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Achaean League


Achaean League (Greek: Κοινὸν τῶν Ἀχαιῶν): confederation of Greek city states, focused on but not limited to the northern Peloponnese. It was important in the third and early second centuries BCE.

Aratus of Sicyon

In the Hellenistic Age, new confederations of Greek city states were created. Confederation itself was nothing new. In the Classical Age, poleis had been united by Sparta in the Peloponnesian League, by Athens in the Delian League, and by Thebes in the Boeotian League. What was new, was citizenship: people were citizen of both their own city state and the league. When people resettled from one polis to another, it was comparatively easy to change one's citizenship (isopoliteia).

Among the new leagues were the Nesiotic League (on the Aegean islands, protected by the Ptolemies), the Aetolian League (in western Greece), and the Achaean League (on the northern Peloponnese).

Although an Achaean League was already in existence in the fifth century BCE, probably as a cultic amphictyony of Zeus Amarius at Aegium, the Hellenistic confederation with the same name was created in c.281 BCE by four poleis in the northern Peloponnese: Dyme, Patrae, Pharae and Tritaea. Six years later, in 275, Aegium joined, soon followed by the other towns of Achaea. The meetings of the representatives were preseded by a chairman, the strategos, who was elected for two years. In these years, a similar process took place on the northern shore of the Gulf of Corinth, where the Aetolians were uniting in the increasingly powerful Aetolian League.

In 251 BCE, Aratus of Sicyon made sure that his hometown also joined the Achaean confederation and, supported with Ptolemaic money, embarked on a policy that was directed against Macedonia. In this, he was supported by the Aetolians. Aratus was to be the leading politician: between 245 and 213, he was to be strategos no less than sixteen times. In 243, he unexpectedly seized the Acrocorinth, the citadel of Corinth, one of the three “fetters of Greece” that tied Central Greece to Macedonia.

The isthmus of Corinth, seen from the Acrocorinth

From now on, the Achaean League controlled the isthmus of Corinth. Megara and Epidauros became members in 243, strengthening the Achaean grip on the isthmus. Full of self-confidence, the Achaean and Aetolian leagues interfered in Thessaly (239). Pro-Macedonian towns like Argos, Megalopolis, and Orchomenos were now not only cut off from their main supporter, but had to witness that Macedonia was under attack in his backyard. Megalopolis joined the Achaean League in 235 and Argos followed in 229.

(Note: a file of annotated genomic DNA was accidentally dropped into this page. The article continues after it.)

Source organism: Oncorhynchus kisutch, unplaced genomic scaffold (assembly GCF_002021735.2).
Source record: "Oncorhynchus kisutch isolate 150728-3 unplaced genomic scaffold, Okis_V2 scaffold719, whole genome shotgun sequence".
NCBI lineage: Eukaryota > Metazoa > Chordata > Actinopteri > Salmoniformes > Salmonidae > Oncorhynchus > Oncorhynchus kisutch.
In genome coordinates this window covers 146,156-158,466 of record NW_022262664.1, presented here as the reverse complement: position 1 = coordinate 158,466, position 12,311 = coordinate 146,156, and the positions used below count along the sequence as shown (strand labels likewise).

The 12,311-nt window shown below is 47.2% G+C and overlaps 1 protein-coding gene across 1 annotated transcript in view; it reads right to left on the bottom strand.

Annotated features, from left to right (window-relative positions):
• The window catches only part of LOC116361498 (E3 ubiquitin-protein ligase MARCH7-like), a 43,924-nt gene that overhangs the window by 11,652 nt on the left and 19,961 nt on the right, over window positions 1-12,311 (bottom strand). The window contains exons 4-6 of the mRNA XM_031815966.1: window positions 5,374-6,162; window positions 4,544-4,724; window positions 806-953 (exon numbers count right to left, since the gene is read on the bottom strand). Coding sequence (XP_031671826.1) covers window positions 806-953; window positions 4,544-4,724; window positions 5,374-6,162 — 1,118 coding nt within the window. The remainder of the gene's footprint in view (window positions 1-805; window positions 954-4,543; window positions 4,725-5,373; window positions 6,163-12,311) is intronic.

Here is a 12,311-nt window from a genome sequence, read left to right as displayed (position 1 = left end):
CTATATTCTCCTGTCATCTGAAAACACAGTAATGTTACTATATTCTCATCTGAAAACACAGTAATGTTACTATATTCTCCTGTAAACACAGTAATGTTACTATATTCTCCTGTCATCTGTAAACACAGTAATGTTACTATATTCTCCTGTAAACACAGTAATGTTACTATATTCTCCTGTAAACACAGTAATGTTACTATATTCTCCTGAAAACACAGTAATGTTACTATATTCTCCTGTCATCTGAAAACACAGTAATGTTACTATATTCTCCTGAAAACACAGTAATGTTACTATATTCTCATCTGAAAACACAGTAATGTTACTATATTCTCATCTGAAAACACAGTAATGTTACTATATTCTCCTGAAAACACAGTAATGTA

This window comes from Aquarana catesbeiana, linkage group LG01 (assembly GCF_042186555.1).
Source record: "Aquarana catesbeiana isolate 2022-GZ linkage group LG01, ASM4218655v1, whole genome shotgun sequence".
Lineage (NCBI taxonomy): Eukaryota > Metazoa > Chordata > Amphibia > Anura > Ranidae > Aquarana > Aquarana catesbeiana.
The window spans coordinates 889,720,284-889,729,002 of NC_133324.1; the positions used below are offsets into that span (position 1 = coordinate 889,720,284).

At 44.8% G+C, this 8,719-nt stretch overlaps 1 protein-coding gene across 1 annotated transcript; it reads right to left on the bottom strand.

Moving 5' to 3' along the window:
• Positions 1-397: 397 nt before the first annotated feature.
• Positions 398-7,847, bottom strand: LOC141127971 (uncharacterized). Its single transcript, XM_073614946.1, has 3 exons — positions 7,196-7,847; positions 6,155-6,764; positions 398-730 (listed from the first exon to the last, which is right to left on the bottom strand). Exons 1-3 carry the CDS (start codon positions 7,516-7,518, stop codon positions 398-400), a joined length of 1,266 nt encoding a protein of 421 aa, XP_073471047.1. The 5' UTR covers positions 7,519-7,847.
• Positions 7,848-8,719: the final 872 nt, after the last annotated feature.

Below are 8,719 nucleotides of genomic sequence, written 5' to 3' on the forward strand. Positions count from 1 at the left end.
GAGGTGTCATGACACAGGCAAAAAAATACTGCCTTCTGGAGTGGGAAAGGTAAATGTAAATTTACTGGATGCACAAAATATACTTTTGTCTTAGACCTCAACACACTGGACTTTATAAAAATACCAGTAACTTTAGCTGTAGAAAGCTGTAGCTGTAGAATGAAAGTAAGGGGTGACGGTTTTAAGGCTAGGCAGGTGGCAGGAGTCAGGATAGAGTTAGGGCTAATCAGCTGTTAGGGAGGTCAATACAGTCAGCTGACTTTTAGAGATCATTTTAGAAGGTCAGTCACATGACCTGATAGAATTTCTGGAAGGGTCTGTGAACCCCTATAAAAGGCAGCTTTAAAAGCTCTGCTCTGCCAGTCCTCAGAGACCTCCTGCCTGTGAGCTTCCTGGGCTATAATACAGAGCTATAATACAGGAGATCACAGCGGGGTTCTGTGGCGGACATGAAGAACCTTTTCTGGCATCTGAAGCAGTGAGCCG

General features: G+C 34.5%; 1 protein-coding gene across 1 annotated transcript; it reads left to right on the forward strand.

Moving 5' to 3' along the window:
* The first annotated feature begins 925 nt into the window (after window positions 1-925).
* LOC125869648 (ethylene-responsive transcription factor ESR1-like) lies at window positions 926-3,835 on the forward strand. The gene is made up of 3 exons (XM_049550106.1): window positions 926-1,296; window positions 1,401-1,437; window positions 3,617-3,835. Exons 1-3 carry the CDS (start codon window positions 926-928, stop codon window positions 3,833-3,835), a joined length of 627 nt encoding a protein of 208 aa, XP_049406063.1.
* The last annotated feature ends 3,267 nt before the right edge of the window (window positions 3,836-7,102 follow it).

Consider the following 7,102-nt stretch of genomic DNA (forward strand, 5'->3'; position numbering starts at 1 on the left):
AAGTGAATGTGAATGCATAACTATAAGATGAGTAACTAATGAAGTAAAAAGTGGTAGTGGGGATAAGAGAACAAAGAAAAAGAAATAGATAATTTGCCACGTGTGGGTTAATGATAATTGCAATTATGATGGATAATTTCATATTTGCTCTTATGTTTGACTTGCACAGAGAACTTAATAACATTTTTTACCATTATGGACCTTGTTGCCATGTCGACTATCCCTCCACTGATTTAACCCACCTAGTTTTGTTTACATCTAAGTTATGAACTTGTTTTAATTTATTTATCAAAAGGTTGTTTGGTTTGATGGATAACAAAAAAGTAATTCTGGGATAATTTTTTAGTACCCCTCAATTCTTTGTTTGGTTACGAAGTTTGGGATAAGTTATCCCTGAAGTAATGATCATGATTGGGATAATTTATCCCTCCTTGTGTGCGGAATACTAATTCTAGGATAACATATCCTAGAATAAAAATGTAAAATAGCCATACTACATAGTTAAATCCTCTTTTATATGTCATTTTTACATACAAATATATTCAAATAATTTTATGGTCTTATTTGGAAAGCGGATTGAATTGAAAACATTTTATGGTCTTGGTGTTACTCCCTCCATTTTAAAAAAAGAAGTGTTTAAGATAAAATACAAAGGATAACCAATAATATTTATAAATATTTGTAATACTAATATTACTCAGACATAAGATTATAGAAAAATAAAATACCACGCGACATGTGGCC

By now, Sparta in the south and the Aetolians in the north became worried about the increasingly powerful Achaean League. Aratus was forced to ask help from the Macedonian king Antigonus III Doson, who demanded back the Acrocorinth (223), and intervened on the Peloponnese. Having defeated the Spartan king Cleomenes III at Sellasia (222), just north of Sparta, he had regained control of the south (222).

The next conflict was a war with the Aetolians, in which the Achaeans again allied themselves to Macedonia. However, the alliance was not to last. After the battle of Cannae (216) the Macedonian king Philip V allied his kingdom to the Carthaginian general Hannibal. The Romans reciprocitated by allying themselves to Aetolia and Achaea. In the Second Macedonian War, they broke Macedonian power in the battle of Cynoscephalae and received back Corinth and the Acrocorinth (197 BCE). Led by Philopoemen, the Achaeans secured their rear by defeating Sparta, weakened by a Roman attack.

When Rome and Macedonia went to war again in 172, the Achaeans sympatrhized with king Perseus of Macedonia. After their victory at Pydna (168), the Romans dismantled Macedonia and demanded hostages from the Achaeans. (One of these was the future historian Polybius of Megalopolis.) After the Fourth Macedonian War (150-148), the Romans made quick work of the Achaean League. The Roman consul, Mummius, sacked Corinth in 146. (It had been the league's capital since 197.

The league was essentially converted into a new province, Achaea, although inscriptions prove that for religious purposes, the council of the Achaean towns still met well into the third century CE.

This page was created in 2020; last modified on 12 October 2020.

This page is a stub. It will be expanded to a full-fledged article.